Anyone who has ever spent Christmas Day morning searching for batteries for their children's new toys will be familiar with a problem that the global energy industry faces on a grand scale: the demand for electrical power is unpredictable, so unless you have a means to store power, that unpredictability can be hugely challenging.
In developed economies, this difficulty was addressed in the 20th century through the construction of electricity grids and related infrastructure, which enable us to plug into power systems that constantly generate the electricity we need at home or in the workplace.
There are many problems with this solution, however. For one thing, the infrastructure in large parts of the world, particularly in developing countries, is unreliable or non-existent.
energy storage technology
Also, constant power generation is only possible if you have fuel that is always on tap. But as the whole world moves away from fossil fuels towards renewable energy sources, that's harder to guarantee - the wind won't always blow and the sun won't always shine.
In any case, many of the things we need energy for can't be plugged into a grid, or at least not all the time. Your children's disappointment when they can't play with their new presents is no different from the frustration you feel when your mobile phone runs out of power miles from home.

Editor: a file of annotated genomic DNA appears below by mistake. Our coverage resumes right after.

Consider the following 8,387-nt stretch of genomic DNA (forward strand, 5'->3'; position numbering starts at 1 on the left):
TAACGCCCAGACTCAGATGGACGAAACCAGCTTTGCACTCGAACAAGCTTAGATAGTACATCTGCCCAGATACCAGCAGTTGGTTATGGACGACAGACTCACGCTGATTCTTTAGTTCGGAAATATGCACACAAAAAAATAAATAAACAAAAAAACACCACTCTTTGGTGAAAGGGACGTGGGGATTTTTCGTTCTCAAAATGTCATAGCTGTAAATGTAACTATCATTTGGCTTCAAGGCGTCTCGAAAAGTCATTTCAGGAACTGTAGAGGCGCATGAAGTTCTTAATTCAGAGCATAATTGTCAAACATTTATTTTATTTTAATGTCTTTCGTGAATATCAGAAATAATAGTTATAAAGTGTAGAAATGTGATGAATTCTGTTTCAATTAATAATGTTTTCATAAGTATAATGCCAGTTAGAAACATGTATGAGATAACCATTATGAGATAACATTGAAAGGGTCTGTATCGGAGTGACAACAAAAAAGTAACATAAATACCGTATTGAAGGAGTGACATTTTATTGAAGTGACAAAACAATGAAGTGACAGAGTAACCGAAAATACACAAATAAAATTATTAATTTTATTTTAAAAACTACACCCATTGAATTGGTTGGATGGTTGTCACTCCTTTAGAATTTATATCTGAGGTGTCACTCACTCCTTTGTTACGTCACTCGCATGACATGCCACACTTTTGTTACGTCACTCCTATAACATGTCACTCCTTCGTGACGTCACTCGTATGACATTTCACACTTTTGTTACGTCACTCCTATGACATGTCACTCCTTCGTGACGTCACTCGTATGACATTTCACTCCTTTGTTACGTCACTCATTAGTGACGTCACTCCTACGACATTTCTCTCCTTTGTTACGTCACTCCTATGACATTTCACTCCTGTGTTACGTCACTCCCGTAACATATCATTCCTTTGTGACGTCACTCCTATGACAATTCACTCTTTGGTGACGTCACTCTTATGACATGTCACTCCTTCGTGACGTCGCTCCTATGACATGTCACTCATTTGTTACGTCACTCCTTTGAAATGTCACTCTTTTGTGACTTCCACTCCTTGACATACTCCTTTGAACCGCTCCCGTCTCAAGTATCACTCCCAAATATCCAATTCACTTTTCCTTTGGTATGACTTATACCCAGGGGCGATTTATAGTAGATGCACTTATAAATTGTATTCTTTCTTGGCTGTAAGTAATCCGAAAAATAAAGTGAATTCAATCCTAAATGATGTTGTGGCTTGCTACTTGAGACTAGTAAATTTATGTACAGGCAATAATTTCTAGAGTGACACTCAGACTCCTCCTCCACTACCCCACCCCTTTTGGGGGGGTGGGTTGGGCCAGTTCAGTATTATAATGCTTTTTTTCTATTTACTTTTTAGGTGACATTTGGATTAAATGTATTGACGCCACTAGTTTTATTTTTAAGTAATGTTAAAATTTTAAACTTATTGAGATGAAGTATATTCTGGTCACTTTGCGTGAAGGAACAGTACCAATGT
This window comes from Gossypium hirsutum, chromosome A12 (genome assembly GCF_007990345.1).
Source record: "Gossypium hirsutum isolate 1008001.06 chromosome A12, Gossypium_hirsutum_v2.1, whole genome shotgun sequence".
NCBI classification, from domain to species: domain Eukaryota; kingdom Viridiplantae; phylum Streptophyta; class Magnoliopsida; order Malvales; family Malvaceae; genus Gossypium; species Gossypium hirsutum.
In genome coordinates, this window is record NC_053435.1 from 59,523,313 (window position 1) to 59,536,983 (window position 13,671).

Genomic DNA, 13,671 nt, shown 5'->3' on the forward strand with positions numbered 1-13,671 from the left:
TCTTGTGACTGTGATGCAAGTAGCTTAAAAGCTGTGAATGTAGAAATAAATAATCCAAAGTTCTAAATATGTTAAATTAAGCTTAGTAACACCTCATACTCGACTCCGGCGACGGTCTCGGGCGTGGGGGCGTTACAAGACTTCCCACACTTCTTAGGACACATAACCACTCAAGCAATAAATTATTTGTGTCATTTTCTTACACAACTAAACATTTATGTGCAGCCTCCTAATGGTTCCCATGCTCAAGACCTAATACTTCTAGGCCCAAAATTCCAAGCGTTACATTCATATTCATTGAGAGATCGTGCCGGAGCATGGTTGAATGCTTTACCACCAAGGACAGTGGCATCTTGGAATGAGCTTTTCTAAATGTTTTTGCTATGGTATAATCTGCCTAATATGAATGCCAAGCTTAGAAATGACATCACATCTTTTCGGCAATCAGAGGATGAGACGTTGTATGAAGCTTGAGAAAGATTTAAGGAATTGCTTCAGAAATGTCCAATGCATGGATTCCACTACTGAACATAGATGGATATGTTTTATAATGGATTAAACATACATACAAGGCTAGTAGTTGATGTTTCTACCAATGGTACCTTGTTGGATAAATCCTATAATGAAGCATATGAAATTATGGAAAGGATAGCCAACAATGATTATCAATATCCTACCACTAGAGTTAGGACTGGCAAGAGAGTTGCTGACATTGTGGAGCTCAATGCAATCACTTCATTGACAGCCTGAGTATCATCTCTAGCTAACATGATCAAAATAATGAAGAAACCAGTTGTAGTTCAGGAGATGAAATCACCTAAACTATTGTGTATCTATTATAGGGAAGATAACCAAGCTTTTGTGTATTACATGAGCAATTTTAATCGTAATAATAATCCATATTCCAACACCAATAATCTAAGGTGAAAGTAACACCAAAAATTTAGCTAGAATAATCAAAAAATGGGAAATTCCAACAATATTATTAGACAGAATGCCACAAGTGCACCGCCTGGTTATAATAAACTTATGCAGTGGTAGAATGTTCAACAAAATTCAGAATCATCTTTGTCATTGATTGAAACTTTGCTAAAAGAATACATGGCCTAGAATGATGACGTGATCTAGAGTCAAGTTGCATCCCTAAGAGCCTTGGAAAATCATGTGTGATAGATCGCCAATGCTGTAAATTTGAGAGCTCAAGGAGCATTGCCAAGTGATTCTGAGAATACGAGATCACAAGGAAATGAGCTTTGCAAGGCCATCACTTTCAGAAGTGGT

The answer to all of these difficulties lies in energy storage technology: devices and systems capable of storing electricity that we can access whenever we want, rather than as it is generated. And a new wave of far more sophisticated storage technologies, developed to meet our ever more complex demands for power, is now on the verge of turning the energy industry on its head.
There are two levels at which energy storage technologies have the potential to be disruptive. The first is at the level of the grid, where power generation and supply companies would love to be able to store massive amounts of the electricity they produce.
'Energy storage on a large scale is the holy grail of an integrated energy system,' says Lee Clements, a director of Impax Asset Management, a specialist in environmental and sustainable investment.
So far, however, technologies that work at scale remain tantalisingly out of reach. There are now projects that can store power in water or compressed air, but these have had relatively limited success, either because they only work in very specific circumstances or because they're prohibitively expensive.
Much more promising, however, is the second level at which storage technologies can operate: in smaller-scale individual applications. 'The focus is on new generations of batteries and particularly lithum-ion batteries,' says Clements.
The exciting story here is the convergence between three completely separate industries that all require an energy storage solution.
First, there is consumer electronics, with people requiring ever-better batteries for devices such as phones, tablets and laptops. Then there's the electric vehicle industry - cheaper and better batteries would be a massive boon for sales of electric cars on a global basis.